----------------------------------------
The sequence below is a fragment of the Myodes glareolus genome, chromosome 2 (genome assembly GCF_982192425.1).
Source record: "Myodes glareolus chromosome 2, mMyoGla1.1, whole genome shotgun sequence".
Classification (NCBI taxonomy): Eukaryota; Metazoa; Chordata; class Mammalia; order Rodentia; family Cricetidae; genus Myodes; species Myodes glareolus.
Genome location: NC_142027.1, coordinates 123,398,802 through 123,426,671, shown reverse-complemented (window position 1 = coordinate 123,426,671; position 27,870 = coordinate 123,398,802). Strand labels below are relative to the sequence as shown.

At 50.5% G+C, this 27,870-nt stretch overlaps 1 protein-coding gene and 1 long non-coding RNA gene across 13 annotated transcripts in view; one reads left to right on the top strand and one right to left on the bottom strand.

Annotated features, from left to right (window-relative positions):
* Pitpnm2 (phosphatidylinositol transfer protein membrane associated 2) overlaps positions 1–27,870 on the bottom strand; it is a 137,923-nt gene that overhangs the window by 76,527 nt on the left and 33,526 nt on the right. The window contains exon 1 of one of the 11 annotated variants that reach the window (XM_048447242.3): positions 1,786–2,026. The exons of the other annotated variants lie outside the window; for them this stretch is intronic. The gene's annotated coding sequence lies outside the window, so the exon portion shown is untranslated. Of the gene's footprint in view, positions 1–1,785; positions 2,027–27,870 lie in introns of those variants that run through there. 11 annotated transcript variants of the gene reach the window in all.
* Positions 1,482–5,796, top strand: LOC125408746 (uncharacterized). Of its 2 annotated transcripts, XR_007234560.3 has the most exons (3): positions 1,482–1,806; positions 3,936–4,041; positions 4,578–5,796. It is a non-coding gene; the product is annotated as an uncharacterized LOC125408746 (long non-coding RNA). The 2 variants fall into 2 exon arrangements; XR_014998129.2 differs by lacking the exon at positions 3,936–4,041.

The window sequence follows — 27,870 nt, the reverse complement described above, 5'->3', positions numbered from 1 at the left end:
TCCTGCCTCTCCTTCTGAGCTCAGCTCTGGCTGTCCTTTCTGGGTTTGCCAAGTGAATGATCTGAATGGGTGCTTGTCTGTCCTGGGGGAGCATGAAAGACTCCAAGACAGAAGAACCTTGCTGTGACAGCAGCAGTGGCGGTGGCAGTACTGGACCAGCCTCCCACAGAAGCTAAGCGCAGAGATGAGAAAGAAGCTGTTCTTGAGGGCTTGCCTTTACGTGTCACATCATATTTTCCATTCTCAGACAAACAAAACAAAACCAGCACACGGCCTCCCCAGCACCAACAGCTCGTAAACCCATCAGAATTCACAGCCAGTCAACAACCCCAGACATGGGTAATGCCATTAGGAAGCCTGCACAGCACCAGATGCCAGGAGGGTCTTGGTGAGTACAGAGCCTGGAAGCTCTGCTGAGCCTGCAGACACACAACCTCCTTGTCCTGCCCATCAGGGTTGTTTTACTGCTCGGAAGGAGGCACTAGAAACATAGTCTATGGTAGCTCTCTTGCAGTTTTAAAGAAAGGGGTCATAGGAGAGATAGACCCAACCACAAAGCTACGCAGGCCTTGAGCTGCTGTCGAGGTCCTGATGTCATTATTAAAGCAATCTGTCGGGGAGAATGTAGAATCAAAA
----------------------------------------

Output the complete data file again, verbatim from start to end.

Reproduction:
The sequence below is a fragment of the Myodes glareolus genome, chromosome 2 (genome assembly GCF_982192425.1).
Source record: "Myodes glareolus chromosome 2, mMyoGla1.1, whole genome shotgun sequence".
Classification (NCBI taxonomy): Eukaryota; Metazoa; Chordata; class Mammalia; order Rodentia; family Cricetidae; genus Myodes; species Myodes glareolus.
Genome location: NC_142027.1, coordinates 123,398,802 through 123,426,671, shown reverse-complemented (window position 1 = coordinate 123,426,671; position 27,870 = coordinate 123,398,802). Strand labels below are relative to the sequence as shown.

At 50.5% G+C, this 27,870-nt stretch overlaps 1 protein-coding gene and 1 long non-coding RNA gene across 13 annotated transcripts in view; one reads left to right on the top strand and one right to left on the bottom strand.

Annotated features, from left to right (window-relative positions):
* Pitpnm2 (phosphatidylinositol transfer protein membrane associated 2) overlaps positions 1–27,870 on the bottom strand; it is a 137,923-nt gene that overhangs the window by 76,527 nt on the left and 33,526 nt on the right. The window contains exon 1 of one of the 11 annotated variants that reach the window (XM_048447242.3): positions 1,786–2,026. The exons of the other annotated variants lie outside the window; for them this stretch is intronic. The gene's annotated coding sequence lies outside the window, so the exon portion shown is untranslated. Of the gene's footprint in view, positions 1–1,785; positions 2,027–27,870 lie in introns of those variants that run through there. 11 annotated transcript variants of the gene reach the window in all.
* Positions 1,482–5,796, top strand: LOC125408746 (uncharacterized). Of its 2 annotated transcripts, XR_007234560.3 has the most exons (3): positions 1,482–1,806; positions 3,936–4,041; positions 4,578–5,796. It is a non-coding gene; the product is annotated as an uncharacterized LOC125408746 (long non-coding RNA). The 2 variants fall into 2 exon arrangements; XR_014998129.2 differs by lacking the exon at positions 3,936–4,041.

The window sequence follows — 27,870 nt, the reverse complement described above, 5'->3', positions numbered from 1 at the left end:
TCCTGCCTCTCCTTCTGAGCTCAGCTCTGGCTGTCCTTTCTGGGTTTGCCAAGTGAATGATCTGAATGGGTGCTTGTCTGTCCTGGGGGAGCATGAAAGACTCCAAGACAGAAGAACCTTGCTGTGACAGCAGCAGTGGCGGTGGCAGTACTGGACCAGCCTCCCACAGAAGCTAAGCGCAGAGATGAGAAAGAAGCTGTTCTTGAGGGCTTGCCTTTACGTGTCACATCATATTTTCCATTCTCAGACAAACAAAACAAAACCAGCACACGGCCTCCCCAGCACCAACAGCTCGTAAACCCATCAGAATTCACAGCCAGTCAACAACCCCAGACATGGGTAATGCCATTAGGAAGCCTGCACAGCACCAGATGCCAGGAGGGTCTTGGTGAGTACAGAGCCTGGAAGCTCTGCTGAGCCTGCAGACACACAACCTCCTTGTCCTGCCCATCAGGGTTGTTTTACTGCTCGGAAGGAGGCACTAGAAACATAGTCTATGGTAGCTCTCTTGCAGTTTTAAAGAAAGGGGTCATAGGAGAGATAGACCCAACCACAAAGCTACGCAGGCCTTGAGCTGCTGTCGAGGTCCTGATGTCATTATTAAAGCAATCTGTCGGGGAGAATGTAGAATCAAAA